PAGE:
On July 1, 2004, Jeter made another extraordinary defensive play. In the 12th inning of a tie-game against the Boston Red Sox, Boston's Trot Nixon hit a pop-up down the left-field line. Jeter sprinted for the ball from his position at shortstop and made a running catch at full-speed, sending him into the stands headfirst. Jeter held on to the ball, but emerged from the stands bruised and bloodied, with lacerations on his chin and cheek, and had to leave the game for X-rays. New York would win the game in the bottom of the inning, and Jeter was back in the lineup the very next night against the New York Mets.

Throughout his career, Jeter has been known as one of the best postseason players in baseball history. Since arriving in the majors in 1996, Jeter's Yankees have been in the playoffs every year (winning the AL East Division all but once) and have won 6 AL Championships and 4 World Series Championships. Jeter's teams have also won 17 of the 22 postseason series they've played in, and have compiled a remarkable overall postseason record of 72-38. Jeter's personal postseason performance has been just as good. As of 2005, Jeter has a career .306 postseason batting average and ranks among the leaders in many postseason categories: 2nd in runs, 1st in hits, 2nd in total bases, 2nd in doubles, 7th in home runs, 6th in RBIs, 5th in walks, 1st in singles, and 6th in stolen bases.

Jeter has also had some of his most memorable moments in postseason play, including his eighth inning, game-tying home run against Baltimore in Game 1 of the 1996 ALCS, his shovel pass in Game 3 of the 2001 ALDS against Oakland, and his game-winning, tenth-inning home run off Arizona's Byung-Hyun Kim in Game 4 of the 2001 World Series. The home run earned Jeter the moniker, "Mr. November," as it came 3 minutes after midnight on November 1. Due to the September 11, 2001 attacks, it was the first Major League game to be played in the month of November. Jeter has hit above .300 in 14 of the 22 postseason series he's played in, including 4 of his last 6 (.500 in the 2002 ALDS, .429 in the 2003 ALDS, .346 in the 2003 World Series, and .316 in the 2004 ALDS), further solidifying his reputation as a "clutch" player.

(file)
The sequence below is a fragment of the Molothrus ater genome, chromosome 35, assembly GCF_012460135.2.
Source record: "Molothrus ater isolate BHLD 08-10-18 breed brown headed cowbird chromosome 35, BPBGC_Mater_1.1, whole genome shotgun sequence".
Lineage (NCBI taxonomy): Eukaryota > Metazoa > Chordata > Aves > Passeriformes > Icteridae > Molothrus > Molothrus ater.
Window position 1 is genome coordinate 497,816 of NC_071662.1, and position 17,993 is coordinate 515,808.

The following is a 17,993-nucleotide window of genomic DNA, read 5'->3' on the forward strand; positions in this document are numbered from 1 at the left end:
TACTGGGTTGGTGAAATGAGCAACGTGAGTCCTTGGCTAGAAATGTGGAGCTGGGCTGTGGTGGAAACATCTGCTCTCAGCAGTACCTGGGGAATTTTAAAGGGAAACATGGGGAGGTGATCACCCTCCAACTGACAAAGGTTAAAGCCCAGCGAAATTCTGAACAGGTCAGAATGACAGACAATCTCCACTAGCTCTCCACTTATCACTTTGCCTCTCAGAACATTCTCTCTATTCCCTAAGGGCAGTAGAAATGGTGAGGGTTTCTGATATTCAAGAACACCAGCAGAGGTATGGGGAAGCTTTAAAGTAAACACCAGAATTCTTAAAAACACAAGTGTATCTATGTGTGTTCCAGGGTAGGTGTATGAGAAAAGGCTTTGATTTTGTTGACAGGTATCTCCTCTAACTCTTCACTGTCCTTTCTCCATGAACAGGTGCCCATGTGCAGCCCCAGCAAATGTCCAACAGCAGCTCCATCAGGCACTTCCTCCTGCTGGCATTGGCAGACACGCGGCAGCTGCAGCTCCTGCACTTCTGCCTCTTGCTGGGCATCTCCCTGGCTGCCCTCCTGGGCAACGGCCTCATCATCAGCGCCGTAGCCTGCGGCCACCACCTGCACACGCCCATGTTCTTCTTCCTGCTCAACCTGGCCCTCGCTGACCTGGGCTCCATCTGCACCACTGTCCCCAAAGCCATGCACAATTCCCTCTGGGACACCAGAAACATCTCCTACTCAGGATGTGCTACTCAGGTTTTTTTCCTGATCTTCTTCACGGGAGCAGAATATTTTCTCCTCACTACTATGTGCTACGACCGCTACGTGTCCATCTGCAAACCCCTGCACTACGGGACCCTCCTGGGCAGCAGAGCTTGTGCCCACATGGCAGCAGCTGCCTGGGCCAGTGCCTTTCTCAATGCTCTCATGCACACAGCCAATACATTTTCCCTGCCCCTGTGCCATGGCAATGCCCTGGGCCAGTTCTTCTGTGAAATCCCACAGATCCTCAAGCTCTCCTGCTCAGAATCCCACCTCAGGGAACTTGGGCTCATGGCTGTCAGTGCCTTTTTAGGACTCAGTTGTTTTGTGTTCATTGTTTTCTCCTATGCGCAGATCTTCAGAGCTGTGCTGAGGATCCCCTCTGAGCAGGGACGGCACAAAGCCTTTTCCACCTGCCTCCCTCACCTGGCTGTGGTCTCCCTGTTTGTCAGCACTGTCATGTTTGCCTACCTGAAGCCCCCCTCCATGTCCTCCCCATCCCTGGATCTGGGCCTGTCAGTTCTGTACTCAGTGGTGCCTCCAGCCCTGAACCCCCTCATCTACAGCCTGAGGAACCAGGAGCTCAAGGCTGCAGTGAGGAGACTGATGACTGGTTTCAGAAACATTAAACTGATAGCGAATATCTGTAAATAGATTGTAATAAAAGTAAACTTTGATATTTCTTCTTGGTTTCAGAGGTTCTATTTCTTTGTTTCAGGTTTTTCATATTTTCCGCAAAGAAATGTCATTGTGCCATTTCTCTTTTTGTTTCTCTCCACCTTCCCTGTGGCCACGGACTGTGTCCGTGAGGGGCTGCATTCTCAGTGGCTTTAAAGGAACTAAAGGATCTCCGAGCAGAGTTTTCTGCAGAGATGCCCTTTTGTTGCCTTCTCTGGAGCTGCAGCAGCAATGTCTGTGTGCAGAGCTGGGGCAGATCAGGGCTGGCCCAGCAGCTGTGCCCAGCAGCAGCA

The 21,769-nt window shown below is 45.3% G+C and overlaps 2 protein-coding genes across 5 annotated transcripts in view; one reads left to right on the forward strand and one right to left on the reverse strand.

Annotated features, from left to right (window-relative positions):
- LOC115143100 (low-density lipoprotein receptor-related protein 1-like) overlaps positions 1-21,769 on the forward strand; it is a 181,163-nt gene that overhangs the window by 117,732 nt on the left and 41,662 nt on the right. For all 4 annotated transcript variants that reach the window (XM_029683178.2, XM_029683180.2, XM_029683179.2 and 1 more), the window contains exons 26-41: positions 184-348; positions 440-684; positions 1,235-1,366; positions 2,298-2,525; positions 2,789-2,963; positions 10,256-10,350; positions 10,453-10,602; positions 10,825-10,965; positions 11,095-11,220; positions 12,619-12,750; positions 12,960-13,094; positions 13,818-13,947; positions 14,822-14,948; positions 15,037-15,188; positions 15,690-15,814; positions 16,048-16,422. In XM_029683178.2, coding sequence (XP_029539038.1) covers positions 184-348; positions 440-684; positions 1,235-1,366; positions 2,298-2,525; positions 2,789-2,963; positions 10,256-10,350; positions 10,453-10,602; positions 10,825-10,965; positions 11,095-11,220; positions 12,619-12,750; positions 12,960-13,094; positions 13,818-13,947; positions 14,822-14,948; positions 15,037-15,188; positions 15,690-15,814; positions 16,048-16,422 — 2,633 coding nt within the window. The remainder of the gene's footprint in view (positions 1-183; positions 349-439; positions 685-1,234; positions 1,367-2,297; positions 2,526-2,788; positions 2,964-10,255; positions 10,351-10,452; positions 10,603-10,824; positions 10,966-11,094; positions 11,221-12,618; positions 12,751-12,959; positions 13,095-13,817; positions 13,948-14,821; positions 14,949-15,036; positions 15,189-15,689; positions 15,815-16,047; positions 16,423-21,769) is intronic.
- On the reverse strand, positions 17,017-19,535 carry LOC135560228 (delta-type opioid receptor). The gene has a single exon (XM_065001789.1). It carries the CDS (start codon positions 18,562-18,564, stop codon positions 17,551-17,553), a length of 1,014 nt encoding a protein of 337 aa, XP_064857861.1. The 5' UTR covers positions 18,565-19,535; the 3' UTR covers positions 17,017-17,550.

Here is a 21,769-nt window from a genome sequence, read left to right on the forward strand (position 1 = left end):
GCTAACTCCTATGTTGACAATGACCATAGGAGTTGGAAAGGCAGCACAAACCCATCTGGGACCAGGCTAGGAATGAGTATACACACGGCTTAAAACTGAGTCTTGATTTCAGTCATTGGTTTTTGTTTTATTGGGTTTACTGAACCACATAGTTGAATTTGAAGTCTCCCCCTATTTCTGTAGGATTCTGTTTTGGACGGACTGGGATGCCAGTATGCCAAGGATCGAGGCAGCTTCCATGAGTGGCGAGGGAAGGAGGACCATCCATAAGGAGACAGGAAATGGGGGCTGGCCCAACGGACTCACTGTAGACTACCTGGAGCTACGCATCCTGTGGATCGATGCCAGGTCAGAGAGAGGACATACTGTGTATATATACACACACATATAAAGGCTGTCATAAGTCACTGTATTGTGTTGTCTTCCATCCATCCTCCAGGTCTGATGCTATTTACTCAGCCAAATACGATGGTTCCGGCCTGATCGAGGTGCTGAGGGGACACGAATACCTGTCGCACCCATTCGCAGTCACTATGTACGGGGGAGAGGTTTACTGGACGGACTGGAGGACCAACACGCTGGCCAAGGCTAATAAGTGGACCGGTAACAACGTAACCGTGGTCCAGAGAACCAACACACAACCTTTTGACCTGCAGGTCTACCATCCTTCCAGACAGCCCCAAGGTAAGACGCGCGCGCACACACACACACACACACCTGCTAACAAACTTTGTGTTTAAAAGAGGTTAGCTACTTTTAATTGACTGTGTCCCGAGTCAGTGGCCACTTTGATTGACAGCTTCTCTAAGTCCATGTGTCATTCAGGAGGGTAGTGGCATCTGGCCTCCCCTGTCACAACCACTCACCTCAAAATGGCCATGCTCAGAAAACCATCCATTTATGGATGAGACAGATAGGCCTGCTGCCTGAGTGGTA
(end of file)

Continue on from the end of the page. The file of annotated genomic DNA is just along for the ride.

Uncharacteristically, Jeter struggled during the 2004 ALCS against Boston, batting only .200 in a series in which the Yankees would notably become the first team in MLB history to lose a best-of-seven series after taking a 3-games-to-nothing-lead.

In January of 2005, Derek Jeter was voted the best baserunner in baseball by

These heroics, as well as his off-the-field leadership, led to the Yankees naming him the 11th captain in Yankees history on June 3, 2003. (However, Howard W. Rosenberg, the foremost historian on baseball captains and author of the 2003 book Cap Anson 1: When Captaining a Team Meant Something: Leadership in Baseball's Early Years, has found that the count of Yankee captains is deficient Hall of Famer Clark Griffith, the 1903-05 captain, and Kid Elberfeld, the 1906-09 one, with 1913 Manager Frank Chance a strong circumstantial candidate to have been captain that year as well. Therefore, Jeter may in fact be the 13th or 14th Yankees captain.)

Jeter-hating has turned into a lucrative cottage industry in Boston, with vendors selling t-shirts reading "Jeter Sucks" and other obscene messages outside of Fenway Park.

On June 18, 2005, Jeter hit a Grand Slam to break his streak of 135 apperances with bases loaded without a home run in the bottom of the sixth inning in a 8-1 victory over the Chicago Cubs.